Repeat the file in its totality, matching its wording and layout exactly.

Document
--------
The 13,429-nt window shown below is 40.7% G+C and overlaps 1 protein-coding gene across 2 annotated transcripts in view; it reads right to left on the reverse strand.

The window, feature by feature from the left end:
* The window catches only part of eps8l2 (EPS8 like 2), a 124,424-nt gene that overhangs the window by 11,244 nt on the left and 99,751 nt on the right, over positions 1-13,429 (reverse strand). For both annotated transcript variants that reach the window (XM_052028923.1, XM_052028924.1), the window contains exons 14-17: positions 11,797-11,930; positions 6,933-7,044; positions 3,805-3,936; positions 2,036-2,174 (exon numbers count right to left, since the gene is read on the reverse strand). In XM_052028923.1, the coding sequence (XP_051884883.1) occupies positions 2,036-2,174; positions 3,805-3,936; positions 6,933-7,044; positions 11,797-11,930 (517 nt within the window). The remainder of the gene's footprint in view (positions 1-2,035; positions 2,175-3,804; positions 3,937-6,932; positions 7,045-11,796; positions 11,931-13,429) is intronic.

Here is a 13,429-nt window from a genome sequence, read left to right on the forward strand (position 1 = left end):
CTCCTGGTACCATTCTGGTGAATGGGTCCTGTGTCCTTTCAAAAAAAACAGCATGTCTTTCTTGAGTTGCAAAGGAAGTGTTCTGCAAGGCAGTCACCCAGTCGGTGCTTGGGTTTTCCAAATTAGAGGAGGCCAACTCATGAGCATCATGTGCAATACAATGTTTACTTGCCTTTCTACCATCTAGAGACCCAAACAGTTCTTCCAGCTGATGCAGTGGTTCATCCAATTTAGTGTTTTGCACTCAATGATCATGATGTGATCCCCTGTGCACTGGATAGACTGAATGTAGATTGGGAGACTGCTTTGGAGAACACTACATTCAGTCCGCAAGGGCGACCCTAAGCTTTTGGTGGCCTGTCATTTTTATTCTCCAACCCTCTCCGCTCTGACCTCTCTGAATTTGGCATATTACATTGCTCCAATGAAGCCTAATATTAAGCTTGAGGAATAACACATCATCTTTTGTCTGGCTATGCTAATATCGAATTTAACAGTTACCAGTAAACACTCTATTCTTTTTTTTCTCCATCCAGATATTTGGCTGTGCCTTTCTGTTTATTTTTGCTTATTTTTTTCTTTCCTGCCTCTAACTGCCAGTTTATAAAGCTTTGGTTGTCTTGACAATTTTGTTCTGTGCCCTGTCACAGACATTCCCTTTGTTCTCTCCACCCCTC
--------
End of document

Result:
The 13,429-nt window shown below is 40.7% G+C and overlaps 1 protein-coding gene across 2 annotated transcripts in view; it reads right to left on the reverse strand.

The window, feature by feature from the left end:
* The window catches only part of eps8l2 (EPS8 like 2), a 124,424-nt gene that overhangs the window by 11,244 nt on the left and 99,751 nt on the right, over positions 1-13,429 (reverse strand). For both annotated transcript variants that reach the window (XM_052028923.1, XM_052028924.1), the window contains exons 14-17: positions 11,797-11,930; positions 6,933-7,044; positions 3,805-3,936; positions 2,036-2,174 (exon numbers count right to left, since the gene is read on the reverse strand). In XM_052028923.1, the coding sequence (XP_051884883.1) occupies positions 2,036-2,174; positions 3,805-3,936; positions 6,933-7,044; positions 11,797-11,930 (517 nt within the window). The remainder of the gene's footprint in view (positions 1-2,035; positions 2,175-3,804; positions 3,937-6,932; positions 7,045-11,796; positions 11,931-13,429) is intronic.

Here is a 13,429-nt window from a genome sequence, read left to right on the forward strand (position 1 = left end):
CTCCTGGTACCATTCTGGTGAATGGGTCCTGTGTCCTTTCAAAAAAAACAGCATGTCTTTCTTGAGTTGCAAAGGAAGTGTTCTGCAAGGCAGTCACCCAGTCGGTGCTTGGGTTTTCCAAATTAGAGGAGGCCAACTCATGAGCATCATGTGCAATACAATGTTTACTTGCCTTTCTACCATCTAGAGACCCAAACAGTTCTTCCAGCTGATGCAGTGGTTCATCCAATTTAGTGTTTTGCACTCAATGATCATGATGTGATCCCCTGTGCACTGGATAGACTGAATGTAGATTGGGAGACTGCTTTGGAGAACACTACATTCAGTCCGCAAGGGCGACCCTAAGCTTTTGGTGGCCTGTCATTTTTATTCTCCAACCCTCTCCGCTCTGACCTCTCTGAATTTGGCATATTACATTGCTCCAATGAAGCCTAATATTAAGCTTGAGGAATAACACATCATCTTTTGTCTGGCTATGCTAATATCGAATTTAACAGTTACCAGTAAACACTCTATTCTTTTTTTTCTCCATCCAGATATTTGGCTGTGCCTTTCTGTTTATTTTTGCTTATTTTTTTCTTTCCTGCCTCTAACTGCCAGTTTATAAAGCTTTGGTTGTCTTGACAATTTTGTTCTGTGCCCTGTCACAGACATTCCCTTTGTTCTCTCCACCCCTC